Team:Toulouse/Project/Chemotaxis

From 2014.igem.org

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Chemotaxis is a bacterial function which allows moving toward a gradient of concentration of a molecule that is present in the medium. With this system bacteria can swim to a location containing higher concentrations of molecules such as sugar, amino acid, vitamins... Chemotactic-signal transducers respond to changes in the concentration of attractants and repellents in the environment, transduce the signal from the outside to the inside of the cell, and facilitate sensory adaptation through the variation of the level of methylation.  
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Chemotaxis is a bacterial function which induces a movement toward a gradient of concentration of a molecule of interest. With this system the bacteria are able to swim to a location containing higher concentrations of molecules such as sugar, amino acid, vitamins...  
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Chemotactic-signal transducers respond to changes in the concentration of attractants and repellents in the environment, transduce the signal from the outside to the inside of the cell, and facilitate sensory adaptation through the variation of the level of methylation.  
<p class="title1">More information on this module</p>
<p class="title1">More information on this module</p>
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Chemotaxis is used as a way to detect and come close to the location of fungi infection. During its growth, fungi release N-acetylglucosamine (NAG), the basic unit of chitin which composed its cell wall. Thus, there should exist a gradient of the concentration of NAG around the fungi.</p>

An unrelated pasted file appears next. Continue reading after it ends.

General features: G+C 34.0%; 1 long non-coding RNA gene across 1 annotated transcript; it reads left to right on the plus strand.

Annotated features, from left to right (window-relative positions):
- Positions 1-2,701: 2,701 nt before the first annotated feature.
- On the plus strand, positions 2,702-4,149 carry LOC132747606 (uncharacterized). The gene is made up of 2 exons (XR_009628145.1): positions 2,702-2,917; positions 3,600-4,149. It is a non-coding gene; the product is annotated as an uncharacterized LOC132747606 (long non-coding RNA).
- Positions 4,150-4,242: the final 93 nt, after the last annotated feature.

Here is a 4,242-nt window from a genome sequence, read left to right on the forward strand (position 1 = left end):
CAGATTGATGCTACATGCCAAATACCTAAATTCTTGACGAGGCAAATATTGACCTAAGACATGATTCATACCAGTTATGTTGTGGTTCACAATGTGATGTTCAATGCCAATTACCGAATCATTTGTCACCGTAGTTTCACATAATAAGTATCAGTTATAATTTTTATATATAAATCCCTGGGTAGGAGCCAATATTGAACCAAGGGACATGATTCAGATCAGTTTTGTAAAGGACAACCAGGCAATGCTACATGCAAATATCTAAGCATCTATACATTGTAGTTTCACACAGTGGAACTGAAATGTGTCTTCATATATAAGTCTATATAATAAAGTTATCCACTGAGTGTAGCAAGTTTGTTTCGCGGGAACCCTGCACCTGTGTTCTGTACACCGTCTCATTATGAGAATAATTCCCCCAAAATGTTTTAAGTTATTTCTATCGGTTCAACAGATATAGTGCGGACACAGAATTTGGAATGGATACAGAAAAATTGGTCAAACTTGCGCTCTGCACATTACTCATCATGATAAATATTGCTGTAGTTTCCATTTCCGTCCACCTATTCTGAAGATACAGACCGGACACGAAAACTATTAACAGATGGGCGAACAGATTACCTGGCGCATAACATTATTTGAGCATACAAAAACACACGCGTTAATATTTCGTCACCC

Chemotaxis is used as a way to detect and come close to the location of fungi infection. During its growth, fungi release N-acetylglucosamine (NAG), the basic unit of chitin which composed its cell wall. Thus, there should exist a gradient of the concentration of NAG around the fungi.</p>
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It is known that <i>B. subtilis</i> is able to detect and to swim towards glucose using the Methyl-accepting chemotaxis protein, called <b>McpA</b>.<br>
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It is known that <i>B. subtilis</i> is able to detect and to swim towards glucose using the Methyl-accepting chemotaxis protein, henceforth called <b>McpA</b>(<a> href="MCPA_BACSU"_blanck">MCPA_BACSU).<br>
Some bacteria are attracted by NAG, like <i>Vibrio cholerae</i> which has a NAG regulated methyl-accepting chemotaxis protein: <b>VCD</b> (<a href="http://www.uniprot.org/uniprot/C3NYT2"_blank">VCD_000306</a>).</p>
Some bacteria are attracted by NAG, like <i>Vibrio cholerae</i> which has a NAG regulated methyl-accepting chemotaxis protein: <b>VCD</b> (<a href="http://www.uniprot.org/uniprot/C3NYT2"_blank">VCD_000306</a>).</p>
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Therefore, our idea is to switch the natural glucose specificity of <i>B. subtilis'</i> McpA to a NAG specificity. To achieve this, we need to change the extracellular domain of McpA, the domain responsible for the specificity, by the extracellular domain of VCD.
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Therefore, our idea is to switch the natural glucose specificity of <i>B. subtilis'</i>, mediated by McpA, to a NAG specificity. To achieve this, we need to change the extracellular domain of McpA, responsible for the specificity, by the extracellular domain of VCD.
The whole sequence has been designed <i>in silico</i> and codon optimized for the transcription in <i>B. subtilis</i> before its synthesis.</p>
The whole sequence has been designed <i>in silico</i> and codon optimized for the transcription in <i>B. subtilis</i> before its synthesis.</p>
<center><img width="600px" SRC="http://2014.igem.org/wiki/images/e/e4/Chimio2.png" alt="gene construct" style="margin-bottom:40px;"></center>
<center><img width="600px" SRC="http://2014.igem.org/wiki/images/e/e4/Chimio2.png" alt="gene construct" style="margin-bottom:40px;"></center>
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<p class="legend">Figure 3: Construction of chemotaxis gene</p>
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<p class="legend">Figure 3: Construction of the chemotaxis gene</p>
<p class="title1">References</p>
<p class="title1">References</p>

Revision as of 20:14, 17 October 2014